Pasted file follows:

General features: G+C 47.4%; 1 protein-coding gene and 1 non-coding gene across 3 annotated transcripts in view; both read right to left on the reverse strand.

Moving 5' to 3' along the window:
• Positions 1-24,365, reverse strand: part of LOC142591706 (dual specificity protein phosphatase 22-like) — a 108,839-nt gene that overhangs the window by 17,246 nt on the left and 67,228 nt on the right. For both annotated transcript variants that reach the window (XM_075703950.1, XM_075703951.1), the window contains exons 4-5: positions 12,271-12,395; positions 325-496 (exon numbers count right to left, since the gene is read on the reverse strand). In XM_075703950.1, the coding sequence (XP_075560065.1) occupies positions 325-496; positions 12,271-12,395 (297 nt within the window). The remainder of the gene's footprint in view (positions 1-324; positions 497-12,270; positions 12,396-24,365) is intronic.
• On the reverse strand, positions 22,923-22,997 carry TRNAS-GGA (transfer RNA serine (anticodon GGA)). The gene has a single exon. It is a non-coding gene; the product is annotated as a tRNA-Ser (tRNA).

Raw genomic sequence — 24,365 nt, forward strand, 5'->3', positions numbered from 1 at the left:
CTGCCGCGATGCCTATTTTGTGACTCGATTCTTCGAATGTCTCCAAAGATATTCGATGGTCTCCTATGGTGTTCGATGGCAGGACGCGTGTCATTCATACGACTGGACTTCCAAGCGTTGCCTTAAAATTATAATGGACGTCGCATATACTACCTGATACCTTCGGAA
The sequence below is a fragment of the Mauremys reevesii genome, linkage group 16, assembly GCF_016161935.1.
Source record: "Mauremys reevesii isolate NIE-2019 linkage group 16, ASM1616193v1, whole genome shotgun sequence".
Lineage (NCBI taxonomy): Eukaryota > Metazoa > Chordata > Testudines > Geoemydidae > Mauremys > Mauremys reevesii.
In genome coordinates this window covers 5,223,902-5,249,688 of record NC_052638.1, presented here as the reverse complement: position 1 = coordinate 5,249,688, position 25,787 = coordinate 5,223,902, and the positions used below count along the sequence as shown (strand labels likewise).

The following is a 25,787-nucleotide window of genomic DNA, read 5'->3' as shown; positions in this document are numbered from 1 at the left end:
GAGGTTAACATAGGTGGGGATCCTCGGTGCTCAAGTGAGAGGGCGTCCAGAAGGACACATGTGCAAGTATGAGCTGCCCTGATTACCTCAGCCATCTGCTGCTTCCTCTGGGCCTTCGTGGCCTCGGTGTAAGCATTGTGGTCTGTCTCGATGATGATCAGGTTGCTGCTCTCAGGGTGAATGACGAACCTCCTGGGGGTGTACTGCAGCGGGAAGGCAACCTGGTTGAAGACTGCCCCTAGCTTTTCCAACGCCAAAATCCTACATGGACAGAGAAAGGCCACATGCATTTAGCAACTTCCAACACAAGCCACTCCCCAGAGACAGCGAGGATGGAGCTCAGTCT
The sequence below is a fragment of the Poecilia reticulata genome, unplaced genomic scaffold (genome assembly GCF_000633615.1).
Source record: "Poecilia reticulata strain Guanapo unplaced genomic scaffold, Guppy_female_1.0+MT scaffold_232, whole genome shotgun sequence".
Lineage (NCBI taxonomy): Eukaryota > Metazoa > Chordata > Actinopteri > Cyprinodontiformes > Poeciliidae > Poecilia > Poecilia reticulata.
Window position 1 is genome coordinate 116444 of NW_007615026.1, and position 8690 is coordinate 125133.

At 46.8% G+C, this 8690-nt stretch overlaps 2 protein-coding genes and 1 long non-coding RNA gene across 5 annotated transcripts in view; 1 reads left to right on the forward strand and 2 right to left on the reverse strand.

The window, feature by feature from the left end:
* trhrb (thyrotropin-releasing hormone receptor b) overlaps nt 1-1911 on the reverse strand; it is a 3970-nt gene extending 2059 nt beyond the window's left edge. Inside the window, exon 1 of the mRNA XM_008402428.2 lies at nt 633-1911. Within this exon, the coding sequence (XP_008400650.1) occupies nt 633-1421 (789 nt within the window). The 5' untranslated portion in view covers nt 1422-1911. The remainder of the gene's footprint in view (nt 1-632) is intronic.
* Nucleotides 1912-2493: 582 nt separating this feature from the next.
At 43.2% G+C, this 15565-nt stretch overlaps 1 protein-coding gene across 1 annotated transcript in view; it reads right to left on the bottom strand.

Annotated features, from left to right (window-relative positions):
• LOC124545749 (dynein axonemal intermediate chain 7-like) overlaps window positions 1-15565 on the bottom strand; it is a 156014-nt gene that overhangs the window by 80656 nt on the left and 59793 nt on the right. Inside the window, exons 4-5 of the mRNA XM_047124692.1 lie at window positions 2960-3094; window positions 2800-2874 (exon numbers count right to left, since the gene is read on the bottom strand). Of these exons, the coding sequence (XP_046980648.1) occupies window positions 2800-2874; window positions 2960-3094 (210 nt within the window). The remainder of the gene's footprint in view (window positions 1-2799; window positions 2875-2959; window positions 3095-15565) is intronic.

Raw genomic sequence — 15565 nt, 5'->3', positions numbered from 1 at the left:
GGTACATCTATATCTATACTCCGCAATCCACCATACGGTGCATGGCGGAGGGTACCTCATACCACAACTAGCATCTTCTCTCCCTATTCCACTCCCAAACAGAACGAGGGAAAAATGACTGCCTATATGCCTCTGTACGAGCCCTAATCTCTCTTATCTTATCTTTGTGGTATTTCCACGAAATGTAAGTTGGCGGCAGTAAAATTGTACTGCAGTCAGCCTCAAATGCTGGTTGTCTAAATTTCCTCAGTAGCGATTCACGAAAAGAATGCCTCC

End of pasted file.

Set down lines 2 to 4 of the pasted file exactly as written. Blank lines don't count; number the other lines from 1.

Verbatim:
Moving 5' to 3' along the window:
• Positions 1-24,365, reverse strand: part of LOC142591706 (dual specificity protein phosphatase 22-like) — a 108,839-nt gene that overhangs the window by 17,246 nt on the left and 67,228 nt on the right. For both annotated transcript variants that reach the window (XM_075703950.1, XM_075703951.1), the window contains exons 4-5: positions 12,271-12,395; positions 325-496 (exon numbers count right to left, since the gene is read on the reverse strand). In XM_075703950.1, the coding sequence (XP_075560065.1) occupies positions 325-496; positions 12,271-12,395 (297 nt within the window). The remainder of the gene's footprint in view (positions 1-324; positions 497-12,270; positions 12,396-24,365) is intronic.
• On the reverse strand, positions 22,923-22,997 carry TRNAS-GGA (transfer RNA serine (anticodon GGA)). The gene has a single exon. It is a non-coding gene; the product is annotated as a tRNA-Ser (tRNA).